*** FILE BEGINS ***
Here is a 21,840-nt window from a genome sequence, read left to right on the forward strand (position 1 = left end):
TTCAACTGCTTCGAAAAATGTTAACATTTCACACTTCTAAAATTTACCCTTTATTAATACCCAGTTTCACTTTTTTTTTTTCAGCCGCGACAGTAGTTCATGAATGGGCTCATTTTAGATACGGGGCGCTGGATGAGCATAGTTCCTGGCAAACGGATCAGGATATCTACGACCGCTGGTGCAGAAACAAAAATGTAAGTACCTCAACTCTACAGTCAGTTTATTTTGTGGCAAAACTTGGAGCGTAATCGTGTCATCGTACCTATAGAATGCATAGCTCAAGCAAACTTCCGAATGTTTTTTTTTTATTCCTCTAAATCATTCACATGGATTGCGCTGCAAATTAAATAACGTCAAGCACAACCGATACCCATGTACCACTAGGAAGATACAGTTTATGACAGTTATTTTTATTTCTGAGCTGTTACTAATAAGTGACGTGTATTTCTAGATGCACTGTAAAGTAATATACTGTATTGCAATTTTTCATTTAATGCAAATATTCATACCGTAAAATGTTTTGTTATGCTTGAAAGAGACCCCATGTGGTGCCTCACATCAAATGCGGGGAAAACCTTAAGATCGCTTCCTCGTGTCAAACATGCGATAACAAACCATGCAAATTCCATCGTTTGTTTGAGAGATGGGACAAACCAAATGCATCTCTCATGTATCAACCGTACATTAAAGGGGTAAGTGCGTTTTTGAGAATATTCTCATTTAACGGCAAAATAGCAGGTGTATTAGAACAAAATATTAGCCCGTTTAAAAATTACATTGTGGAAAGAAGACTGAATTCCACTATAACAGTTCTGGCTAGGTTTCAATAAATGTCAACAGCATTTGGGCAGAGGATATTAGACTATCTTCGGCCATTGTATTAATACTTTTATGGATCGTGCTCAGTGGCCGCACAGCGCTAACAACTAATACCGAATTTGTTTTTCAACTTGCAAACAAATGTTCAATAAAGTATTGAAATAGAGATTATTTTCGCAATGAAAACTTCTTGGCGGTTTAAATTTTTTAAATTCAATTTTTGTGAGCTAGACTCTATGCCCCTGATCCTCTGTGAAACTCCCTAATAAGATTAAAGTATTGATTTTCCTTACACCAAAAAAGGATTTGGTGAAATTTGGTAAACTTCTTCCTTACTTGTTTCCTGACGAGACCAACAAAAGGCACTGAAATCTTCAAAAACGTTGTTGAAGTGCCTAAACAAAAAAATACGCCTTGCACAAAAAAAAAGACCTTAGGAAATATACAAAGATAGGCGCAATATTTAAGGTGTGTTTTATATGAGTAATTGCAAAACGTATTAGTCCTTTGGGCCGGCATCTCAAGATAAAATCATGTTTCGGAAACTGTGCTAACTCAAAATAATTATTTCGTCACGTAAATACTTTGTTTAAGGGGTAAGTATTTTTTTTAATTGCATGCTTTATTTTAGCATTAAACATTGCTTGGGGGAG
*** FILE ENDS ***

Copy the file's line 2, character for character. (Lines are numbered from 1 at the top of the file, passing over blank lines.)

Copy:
TTCAACTGCTTCGAAAAATGTTAACATTTCACACTTCTAAAATTTACCCTTTATTAATACCCAGTTTCACTTTTTTTTTTTCAGCCGCGACAGTAGTTCATGAATGGGCTCATTTTAGATACGGGGCGCTGGATGAGCATAGTTCCTGGCAAACGGATCAGGATATCTACGACCGCTGGTGCAGAAACAAAAATGTAAGTACCTCAACTCTACAGTCAGTTTATTTTGTGGCAAAACTTGGAGCGTAATCGTGTCATCGTACCTATAGAATGCATAGCTCAAGCAAACTTCCGAATGTTTTTTTTTTATTCCTCTAAATCATTCACATGGATTGCGCTGCAAATTAAATAACGTCAAGCACAACCGATACCCATGTACCACTAGGAAGATACAGTTTATGACAGTTATTTTTATTTCTGAGCTGTTACTAATAAGTGACGTGTATTTCTAGATGCACTGTAAAGTAATATACTGTATTGCAATTTTTCATTTAATGCAAATATTCATACCGTAAAATGTTTTGTTATGCTTGAAAGAGACCCCATGTGGTGCCTCACATCAAATGCGGGGAAAACCTTAAGATCGCTTCCTCGTGTCAAACATGCGATAACAAACCATGCAAATTCCATCGTTTGTTTGAGAGATGGGACAAACCAAATGCATCTCTCATGTATCAACCGTACATTAAAGGGGTAAGTGCGTTTTTGAGAATATTCTCATTTAACGGCAAAATAGCAGGTGTATTAGAACAAAATATTAGCCCGTTTAAAAATTACATTGTGGAAAGAAGACTGAATTCCACTATAACAGTTCTGGCTAGGTTTCAATAAATGTCAACAGCATTTGGGCAGAGGATATTAGACTATCTTCGGCCATTGTATTAATACTTTTATGGATCGTGCTCAGTGGCCGCACAGCGCTAACAACTAATACCGAATTTGTTTTTCAACTTGCAAACAAATGTTCAATAAAGTATTGAAATAGAGATTATTTTCGCAATGAAAACTTCTTGGCGGTTTAAATTTTTTAAATTCAATTTTTGTGAGCTAGACTCTATGCCCCTGATCCTCTGTGAAACTCCCTAATAAGATTAAAGTATTGATTTTCCTTACACCAAAAAAGGATTTGGTGAAATTTGGTAAACTTCTTCCTTACTTGTTTCCTGACGAGACCAACAAAAGGCACTGAAATCTTCAAAAACGTTGTTGAAGTGCCTAAACAAAAAAATACGCCTTGCACAAAAAAAAAGACCTTAGGAAATATACAAAGATAGGCGCAATATTTAAGGTGTGTTTTATATGAGTAATTGCAAAACGTATTAGTCCTTTGGGCCGGCATCTCAAGATAAAATCATGTTTCGGAAACTGTGCTAACTCAAAATAATTATTTCGTCACGTAAATACTTTGTTTAAGGGGTAAGTATTTTTTTTAATTGCATGCTTTATTTTAGCATTAAACATTGCTTGGGGGAG